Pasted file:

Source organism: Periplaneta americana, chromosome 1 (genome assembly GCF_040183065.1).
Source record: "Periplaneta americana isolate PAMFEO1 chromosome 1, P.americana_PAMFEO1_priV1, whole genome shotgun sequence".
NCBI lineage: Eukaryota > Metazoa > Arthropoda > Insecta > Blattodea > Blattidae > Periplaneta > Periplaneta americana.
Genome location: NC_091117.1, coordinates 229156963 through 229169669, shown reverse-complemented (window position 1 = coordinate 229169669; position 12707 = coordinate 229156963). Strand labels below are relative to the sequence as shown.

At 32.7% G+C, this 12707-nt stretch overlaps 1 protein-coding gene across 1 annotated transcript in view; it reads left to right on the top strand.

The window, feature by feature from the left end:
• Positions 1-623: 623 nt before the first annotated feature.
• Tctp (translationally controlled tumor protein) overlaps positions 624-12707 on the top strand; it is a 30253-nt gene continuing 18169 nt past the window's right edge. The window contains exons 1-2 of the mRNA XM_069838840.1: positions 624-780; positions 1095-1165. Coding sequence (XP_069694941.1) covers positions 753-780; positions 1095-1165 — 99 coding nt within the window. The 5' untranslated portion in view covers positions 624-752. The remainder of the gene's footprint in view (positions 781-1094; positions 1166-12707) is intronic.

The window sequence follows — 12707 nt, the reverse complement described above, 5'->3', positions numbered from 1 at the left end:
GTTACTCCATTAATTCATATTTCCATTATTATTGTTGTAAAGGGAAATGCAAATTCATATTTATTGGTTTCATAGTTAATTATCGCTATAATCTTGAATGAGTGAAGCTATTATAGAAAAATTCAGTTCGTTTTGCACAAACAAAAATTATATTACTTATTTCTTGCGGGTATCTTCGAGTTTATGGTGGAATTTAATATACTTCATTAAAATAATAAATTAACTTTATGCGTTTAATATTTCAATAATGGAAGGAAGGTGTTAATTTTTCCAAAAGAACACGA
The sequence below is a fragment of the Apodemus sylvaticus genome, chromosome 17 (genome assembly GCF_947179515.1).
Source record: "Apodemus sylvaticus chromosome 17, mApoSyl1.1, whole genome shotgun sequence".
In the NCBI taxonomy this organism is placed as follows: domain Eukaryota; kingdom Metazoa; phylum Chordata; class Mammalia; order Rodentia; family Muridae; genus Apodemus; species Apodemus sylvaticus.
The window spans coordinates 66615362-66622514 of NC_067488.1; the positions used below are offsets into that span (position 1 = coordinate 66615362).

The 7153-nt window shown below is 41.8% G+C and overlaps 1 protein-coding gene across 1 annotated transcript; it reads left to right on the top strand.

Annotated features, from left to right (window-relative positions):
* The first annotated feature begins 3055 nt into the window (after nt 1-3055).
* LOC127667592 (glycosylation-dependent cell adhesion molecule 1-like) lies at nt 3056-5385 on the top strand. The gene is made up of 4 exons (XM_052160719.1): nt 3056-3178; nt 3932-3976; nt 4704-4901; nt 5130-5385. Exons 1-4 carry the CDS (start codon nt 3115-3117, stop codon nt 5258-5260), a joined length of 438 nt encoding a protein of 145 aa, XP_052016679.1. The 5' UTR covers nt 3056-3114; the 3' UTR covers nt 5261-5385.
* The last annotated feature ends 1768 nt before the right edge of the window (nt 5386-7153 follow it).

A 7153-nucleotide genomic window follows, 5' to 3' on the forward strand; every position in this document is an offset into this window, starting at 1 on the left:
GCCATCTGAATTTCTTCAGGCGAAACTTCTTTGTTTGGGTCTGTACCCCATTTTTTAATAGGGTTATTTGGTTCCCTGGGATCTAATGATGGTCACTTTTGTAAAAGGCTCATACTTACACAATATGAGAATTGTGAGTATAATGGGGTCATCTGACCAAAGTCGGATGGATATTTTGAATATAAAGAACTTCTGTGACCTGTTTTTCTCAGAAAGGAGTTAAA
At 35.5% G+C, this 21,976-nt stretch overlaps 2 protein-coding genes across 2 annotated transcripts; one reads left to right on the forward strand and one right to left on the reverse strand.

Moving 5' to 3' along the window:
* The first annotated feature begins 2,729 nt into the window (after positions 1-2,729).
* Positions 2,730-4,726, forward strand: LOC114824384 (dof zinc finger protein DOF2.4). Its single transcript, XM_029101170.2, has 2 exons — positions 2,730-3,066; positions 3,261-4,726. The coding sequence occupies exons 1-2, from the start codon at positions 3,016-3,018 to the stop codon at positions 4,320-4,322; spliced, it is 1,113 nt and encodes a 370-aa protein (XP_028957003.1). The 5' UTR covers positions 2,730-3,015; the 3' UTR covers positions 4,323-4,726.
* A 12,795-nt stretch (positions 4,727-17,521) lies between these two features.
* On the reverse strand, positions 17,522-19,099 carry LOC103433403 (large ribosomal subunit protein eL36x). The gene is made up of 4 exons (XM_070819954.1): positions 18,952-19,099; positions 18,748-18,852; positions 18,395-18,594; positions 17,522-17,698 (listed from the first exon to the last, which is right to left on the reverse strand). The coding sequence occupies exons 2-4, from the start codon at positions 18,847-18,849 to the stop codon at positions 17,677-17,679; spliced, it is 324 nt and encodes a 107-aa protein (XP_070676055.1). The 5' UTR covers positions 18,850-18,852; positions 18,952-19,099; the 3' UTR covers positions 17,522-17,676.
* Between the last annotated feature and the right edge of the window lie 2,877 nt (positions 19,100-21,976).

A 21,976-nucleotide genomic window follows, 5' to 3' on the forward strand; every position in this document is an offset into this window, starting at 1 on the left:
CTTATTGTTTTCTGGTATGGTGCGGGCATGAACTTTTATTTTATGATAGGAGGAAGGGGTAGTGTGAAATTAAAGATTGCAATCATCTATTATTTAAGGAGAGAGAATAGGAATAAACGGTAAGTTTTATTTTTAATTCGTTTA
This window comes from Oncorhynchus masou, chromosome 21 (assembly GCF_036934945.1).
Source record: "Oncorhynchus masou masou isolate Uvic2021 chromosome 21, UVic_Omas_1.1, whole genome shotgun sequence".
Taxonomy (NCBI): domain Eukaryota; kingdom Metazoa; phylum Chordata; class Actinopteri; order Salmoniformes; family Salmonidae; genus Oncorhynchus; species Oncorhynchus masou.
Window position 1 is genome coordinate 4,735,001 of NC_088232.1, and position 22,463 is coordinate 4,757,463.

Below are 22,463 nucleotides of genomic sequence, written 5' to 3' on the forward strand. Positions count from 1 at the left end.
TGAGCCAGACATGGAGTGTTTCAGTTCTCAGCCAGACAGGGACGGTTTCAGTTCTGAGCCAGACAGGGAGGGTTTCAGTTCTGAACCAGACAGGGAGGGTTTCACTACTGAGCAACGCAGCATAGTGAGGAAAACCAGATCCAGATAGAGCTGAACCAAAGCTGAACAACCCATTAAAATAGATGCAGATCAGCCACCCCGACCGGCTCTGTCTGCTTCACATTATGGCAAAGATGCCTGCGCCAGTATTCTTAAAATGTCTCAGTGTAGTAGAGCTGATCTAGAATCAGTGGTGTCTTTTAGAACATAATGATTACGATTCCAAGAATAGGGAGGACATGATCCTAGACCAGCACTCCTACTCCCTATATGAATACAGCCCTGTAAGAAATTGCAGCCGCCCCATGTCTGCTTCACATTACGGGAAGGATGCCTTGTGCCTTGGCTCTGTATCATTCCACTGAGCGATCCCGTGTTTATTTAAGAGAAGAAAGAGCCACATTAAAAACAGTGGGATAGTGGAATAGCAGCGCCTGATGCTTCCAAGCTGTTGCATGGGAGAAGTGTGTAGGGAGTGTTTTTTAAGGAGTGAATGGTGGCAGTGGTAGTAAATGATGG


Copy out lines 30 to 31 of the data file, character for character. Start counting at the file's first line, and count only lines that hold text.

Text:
CTTATTGTTTTCTGGTATGGTGCGGGCATGAACTTTTATTTTATGATAGGAGGAAGGGGTAGTGTGAAATTAAAGATTGCAATCATCTATTATTTAAGGAGAGAGAATAGGAATAAACGGTAAGTTTTATTTTTAATTCGTTTA
This window comes from Oncorhynchus masou, chromosome 21 (assembly GCF_036934945.1).